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FIRST COMES the interrogation. Lovely Elisabeth Laurier (Sophie Marceau) finds herself in what we'll call the Clinton Position, facing off with a pair of unseen inquisitors who bombard her with questions. "Have you ever done anything like this before?" they ask.

This is no grand jury, simply a 19th century job interview. But what a job -- the Swiss miss is auditioning in front of a mysterious Englishman (Stephen Dillane) looking for someone to bear him a child, and fast, for reasons he refuses to specify.

They have a week, tops, to do the deed, and there are quite a few ground rules to be heeded. First and foremost, the happy couple must never be seen together in public. "I have a reputation to protect," the handsome stranger insists.

It's strictly a business transaction (she needs the money to pay off family debts), but one thing leads to another, and in no time the two are standing side by side on the beach, two overdressed silhouettes in the sand.

Still, a deal is a deal, so Elisabeth is shipped back home, and the fun part of "Firelight" is over in its first 15 minutes.

The film is the directorial debut of screenwriter William Nicholson, best-known for the scripts of "Shadowlands" and the most recent feral-child saga, "Nell." Nicholson claims the inspiration for his latest work comes from the great movie romances of the 1940s, but given its period setting and its topical concern with surrogate motherhood, "Firelight" feels more like a lost Bronte novel crossed with an evening's worth of programming from the Lifetime network.

Even the most casual student of "Wuthering Heights" and the screen career of Valerie Bertinelli can predict what's coming next. Years pass, each one marked by a page of insipid, sub-Hallmark text in Elisabeth's scrapbook, which she has helpfully titled something like "My English Baby," presumably to distinguish it from similar volumes memorializing her French baby, her Japanese baby and her melancholy baby.

"I don't forget you," the surrogate mother murmurs in freshly broken English after the last of these entries, and she resolves to check up on her child. Conveniently enough, the position of governess has just opened up at the gloomy country estate where mystery man Charles Goodwin and his daughter, Louisa, live.

That's not such a remarkable coincidence, given the number of governesses Louisa (Dominique Belcourt) has been through. Spend a little time with her yourself, and you'll understand why; the girl is a spoiled brat, thanks largely to Dad's anything-goes philosophy of child-rearing.

Elisabeth will, of course, change all that, with a repertoire of innovative teaching techniques lifted from "The Miracle Worker." Charles is none too pleased to see her back in his life, and would fire her on the spot if it weren't for those darned 19th century British labor laws, which prevent estate owners from terminating governesses without a month's notice.

Needless to say, that month passes quickly, filled with colorful yet messy reading lessons for Louisa, daily nude swimming for Charles, and a visit from the obligatory American sheep farmer (Kevin Anderson), who finds himself quite smitten with Elisabeth.

Meanwhile, Charles' wife lies motionless and silent in her bed, a tragic victim of that famous 19th century neurological disorder that leaves the spouses of leading men comatose yet still breathing after riding accidents. She's too out of it to be much of a companion, but too alive to simply write off. Thus the need for Elisabeth's child-birthing services, to say nothing of Charles' burning desires.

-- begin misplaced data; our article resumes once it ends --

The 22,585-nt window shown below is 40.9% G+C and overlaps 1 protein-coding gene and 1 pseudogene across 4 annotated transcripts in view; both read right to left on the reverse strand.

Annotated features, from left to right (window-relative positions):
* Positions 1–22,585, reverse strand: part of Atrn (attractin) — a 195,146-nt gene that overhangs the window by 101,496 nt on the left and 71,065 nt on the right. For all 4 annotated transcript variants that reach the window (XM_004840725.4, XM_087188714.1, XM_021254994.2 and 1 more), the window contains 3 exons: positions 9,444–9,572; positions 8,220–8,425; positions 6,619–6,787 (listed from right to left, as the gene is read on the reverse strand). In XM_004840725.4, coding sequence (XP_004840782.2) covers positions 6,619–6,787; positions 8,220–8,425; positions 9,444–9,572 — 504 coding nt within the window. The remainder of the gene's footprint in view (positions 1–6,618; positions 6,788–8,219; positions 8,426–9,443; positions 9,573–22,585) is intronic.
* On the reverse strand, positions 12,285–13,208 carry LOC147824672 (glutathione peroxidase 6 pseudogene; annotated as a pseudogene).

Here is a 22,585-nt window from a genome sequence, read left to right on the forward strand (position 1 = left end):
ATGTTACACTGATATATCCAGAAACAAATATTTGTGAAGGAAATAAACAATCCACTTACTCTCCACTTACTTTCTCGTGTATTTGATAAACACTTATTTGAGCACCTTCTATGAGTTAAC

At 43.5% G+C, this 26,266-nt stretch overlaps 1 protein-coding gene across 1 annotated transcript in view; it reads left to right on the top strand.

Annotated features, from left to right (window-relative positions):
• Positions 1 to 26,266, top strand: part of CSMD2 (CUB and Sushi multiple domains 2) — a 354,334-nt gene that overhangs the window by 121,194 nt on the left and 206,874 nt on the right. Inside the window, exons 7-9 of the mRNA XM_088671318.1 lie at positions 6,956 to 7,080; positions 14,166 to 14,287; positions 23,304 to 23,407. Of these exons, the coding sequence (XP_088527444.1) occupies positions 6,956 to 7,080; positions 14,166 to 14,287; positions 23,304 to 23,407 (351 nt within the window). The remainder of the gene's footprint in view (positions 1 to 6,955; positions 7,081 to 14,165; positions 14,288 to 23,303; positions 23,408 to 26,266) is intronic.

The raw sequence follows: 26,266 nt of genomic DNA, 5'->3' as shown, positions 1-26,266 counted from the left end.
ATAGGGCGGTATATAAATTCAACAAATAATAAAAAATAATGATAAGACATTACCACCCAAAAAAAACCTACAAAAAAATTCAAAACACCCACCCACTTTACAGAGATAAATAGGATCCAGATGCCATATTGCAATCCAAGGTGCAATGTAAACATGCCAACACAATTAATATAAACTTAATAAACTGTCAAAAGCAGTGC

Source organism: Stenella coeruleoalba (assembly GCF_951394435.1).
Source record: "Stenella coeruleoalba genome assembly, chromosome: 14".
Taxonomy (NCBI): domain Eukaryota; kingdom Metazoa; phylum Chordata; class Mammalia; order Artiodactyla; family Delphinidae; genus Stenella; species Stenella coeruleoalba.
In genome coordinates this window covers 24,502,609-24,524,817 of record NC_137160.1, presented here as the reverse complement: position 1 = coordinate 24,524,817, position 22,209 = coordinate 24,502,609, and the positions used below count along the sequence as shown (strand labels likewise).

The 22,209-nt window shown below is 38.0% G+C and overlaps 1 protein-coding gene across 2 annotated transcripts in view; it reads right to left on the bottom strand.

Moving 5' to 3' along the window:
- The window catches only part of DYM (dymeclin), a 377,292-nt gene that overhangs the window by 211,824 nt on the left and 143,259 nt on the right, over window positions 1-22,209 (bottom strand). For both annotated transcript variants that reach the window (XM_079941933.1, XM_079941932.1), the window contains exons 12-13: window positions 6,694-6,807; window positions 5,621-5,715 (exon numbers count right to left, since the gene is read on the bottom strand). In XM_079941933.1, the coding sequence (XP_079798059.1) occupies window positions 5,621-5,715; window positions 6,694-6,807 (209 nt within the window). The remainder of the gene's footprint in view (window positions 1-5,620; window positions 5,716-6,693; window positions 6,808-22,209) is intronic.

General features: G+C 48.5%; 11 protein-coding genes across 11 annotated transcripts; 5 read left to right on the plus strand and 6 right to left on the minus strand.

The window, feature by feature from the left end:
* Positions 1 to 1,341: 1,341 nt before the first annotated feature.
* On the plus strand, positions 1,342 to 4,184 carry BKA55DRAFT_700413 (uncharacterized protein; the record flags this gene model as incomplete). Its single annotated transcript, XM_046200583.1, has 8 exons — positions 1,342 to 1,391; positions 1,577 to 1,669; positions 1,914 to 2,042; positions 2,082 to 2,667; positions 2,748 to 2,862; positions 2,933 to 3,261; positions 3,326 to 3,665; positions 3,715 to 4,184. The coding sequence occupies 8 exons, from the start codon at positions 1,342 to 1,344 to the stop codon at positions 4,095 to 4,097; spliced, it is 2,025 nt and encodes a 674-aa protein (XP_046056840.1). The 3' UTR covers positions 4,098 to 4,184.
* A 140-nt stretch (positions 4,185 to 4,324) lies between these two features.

The plot doesn't exactly thicken, it just sort of simmers for an hour or so and then congeals. Nicholson throws in a number of metaphors so obvious that they seem directly lifted from some bad high school literature class lecture on the film, and then repeats them until everyone in the audience gets an A.

Take that firelight in the title, for instance: It's not just a period lighting device for the tasteful sex scenes, it's also a symbol for the power of imagination to free us from social and personal limitations. "In the firelight, you do what you want, say what you want, be what you want. When the lamps are lit again, time starts again, and everything you said or did is forgotten."

That's Elisabeth coaxing Louisa into loosening up a bit on the brat act, but just in case we don't get the connection to her own romance with Charles, she repeats the entire speech to him half an hour later, followed by some more tasteful coupling.

In fact, the whole thing is quite tasteful, all soft-focus and yellow-hued and scored to the lush music of Christopher Gunning. And there's not a speck of suspense, given the predictability of the plot and the low stakes involved. Lonely guy plus comatose wife plus attention-starved daughter plus foxy governess/surrogate: You do the math.

Of course, issues like class and propriety and family tradition are supposed to act as the usual obstacles here, but everyone in the vicinity seems to really hit it off with the new girl in town, so the only thing standing between Elisabeth and Charles is . . . Charles. Movies being movies, everything is resolved in the tidiest way imaginable, culminating in the most extraordinarily mature pronouncement ever uttered by a 7-year-old.

With all the right people tastefully huddled in a rowboat, and all the wrong people tastefully out of commission, the story draws to a close. Tune in next week, when Lifetime brings you William Makepeace Thackeray's timeless tale of star-crossed lovers caught in a web of sexual harassment, artificial insemination and other complaints of the modern age.


Rating: ** 1/2

Period romance about a surrogate mother who wants to reclaim the baby she sold to a dashing landowner.

Starring Sophie Marceau and Stephen Dillane. Rated R, opening today in the North Park Theater.

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